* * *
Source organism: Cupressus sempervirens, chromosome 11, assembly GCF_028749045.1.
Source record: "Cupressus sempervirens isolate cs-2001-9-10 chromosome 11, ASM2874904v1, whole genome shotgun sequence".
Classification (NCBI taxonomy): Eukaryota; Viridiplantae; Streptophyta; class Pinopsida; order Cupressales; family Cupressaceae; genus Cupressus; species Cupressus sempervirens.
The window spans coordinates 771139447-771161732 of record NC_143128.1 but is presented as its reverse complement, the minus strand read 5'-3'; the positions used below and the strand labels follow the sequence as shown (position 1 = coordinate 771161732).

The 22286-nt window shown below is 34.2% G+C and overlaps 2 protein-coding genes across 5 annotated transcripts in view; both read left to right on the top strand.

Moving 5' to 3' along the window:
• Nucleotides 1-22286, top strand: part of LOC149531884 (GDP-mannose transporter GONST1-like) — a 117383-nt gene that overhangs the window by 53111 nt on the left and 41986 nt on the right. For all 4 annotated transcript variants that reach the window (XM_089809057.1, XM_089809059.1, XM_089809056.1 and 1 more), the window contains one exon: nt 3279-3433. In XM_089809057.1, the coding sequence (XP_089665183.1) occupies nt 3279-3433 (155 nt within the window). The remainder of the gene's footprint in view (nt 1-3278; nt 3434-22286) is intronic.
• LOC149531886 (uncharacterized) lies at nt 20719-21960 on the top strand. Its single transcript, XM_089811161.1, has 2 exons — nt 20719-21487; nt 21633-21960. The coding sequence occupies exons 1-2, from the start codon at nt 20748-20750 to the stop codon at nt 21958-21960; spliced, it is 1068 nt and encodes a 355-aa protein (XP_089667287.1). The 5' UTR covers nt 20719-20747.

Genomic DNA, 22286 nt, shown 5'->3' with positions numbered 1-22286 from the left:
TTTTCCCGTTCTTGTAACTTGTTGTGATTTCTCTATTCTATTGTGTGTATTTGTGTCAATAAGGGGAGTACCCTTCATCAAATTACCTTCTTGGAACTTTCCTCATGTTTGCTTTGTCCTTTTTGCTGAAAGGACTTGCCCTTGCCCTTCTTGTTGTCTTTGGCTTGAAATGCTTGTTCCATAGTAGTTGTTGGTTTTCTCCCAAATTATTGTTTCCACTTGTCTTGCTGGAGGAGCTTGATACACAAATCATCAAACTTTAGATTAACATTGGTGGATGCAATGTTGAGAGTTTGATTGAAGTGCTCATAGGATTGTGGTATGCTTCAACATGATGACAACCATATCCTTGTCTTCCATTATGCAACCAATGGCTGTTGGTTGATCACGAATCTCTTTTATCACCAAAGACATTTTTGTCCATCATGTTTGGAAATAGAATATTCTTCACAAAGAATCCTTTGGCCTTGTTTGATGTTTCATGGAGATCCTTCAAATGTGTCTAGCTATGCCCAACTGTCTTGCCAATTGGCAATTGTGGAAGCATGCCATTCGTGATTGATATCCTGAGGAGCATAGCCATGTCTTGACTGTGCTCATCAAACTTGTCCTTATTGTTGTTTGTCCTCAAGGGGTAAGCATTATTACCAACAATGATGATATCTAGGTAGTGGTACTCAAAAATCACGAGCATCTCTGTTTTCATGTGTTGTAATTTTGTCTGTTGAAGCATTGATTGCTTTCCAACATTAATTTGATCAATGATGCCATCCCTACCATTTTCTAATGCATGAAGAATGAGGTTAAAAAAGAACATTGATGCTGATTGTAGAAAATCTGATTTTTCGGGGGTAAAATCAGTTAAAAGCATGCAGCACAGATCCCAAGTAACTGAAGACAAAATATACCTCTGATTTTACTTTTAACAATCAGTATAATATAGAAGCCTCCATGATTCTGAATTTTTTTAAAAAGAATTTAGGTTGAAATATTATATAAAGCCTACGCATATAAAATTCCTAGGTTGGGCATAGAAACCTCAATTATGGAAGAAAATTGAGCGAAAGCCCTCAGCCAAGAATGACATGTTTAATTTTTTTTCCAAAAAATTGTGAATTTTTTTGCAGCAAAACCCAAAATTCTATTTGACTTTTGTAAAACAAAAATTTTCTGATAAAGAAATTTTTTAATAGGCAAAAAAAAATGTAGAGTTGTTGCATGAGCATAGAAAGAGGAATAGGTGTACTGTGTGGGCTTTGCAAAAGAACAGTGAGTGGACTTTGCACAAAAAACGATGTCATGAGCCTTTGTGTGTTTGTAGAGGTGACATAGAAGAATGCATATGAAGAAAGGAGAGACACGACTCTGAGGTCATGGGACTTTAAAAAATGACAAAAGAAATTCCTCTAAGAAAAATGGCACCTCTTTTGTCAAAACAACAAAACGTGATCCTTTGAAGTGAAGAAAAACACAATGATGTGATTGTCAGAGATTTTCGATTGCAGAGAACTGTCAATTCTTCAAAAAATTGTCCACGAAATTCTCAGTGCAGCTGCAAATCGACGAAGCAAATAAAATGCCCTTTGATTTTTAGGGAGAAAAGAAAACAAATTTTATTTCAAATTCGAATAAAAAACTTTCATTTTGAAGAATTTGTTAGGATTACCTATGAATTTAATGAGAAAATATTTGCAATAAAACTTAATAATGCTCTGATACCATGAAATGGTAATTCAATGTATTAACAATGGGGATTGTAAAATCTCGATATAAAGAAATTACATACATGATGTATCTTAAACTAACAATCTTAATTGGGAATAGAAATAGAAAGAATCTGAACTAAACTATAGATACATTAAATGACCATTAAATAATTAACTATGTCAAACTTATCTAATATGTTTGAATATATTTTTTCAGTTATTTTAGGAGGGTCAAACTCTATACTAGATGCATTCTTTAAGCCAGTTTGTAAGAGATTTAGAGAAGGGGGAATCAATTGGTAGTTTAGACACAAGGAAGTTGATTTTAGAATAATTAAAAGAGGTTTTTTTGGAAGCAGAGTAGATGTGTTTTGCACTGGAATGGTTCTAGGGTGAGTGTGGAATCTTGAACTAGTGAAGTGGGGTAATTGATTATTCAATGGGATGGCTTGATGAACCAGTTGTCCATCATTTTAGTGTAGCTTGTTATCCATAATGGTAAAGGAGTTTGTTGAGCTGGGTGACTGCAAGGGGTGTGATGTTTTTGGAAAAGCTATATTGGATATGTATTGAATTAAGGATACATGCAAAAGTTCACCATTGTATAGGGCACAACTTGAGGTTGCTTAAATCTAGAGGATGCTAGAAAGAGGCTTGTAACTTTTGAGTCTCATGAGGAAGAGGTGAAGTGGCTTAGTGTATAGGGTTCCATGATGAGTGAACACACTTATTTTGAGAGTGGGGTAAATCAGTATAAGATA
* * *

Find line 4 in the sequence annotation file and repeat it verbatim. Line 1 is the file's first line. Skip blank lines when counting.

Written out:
The window spans coordinates 771139447-771161732 of record NC_143128.1 but is presented as its reverse complement, the minus strand read 5'-3'; the positions used below and the strand labels follow the sequence as shown (position 1 = coordinate 771161732).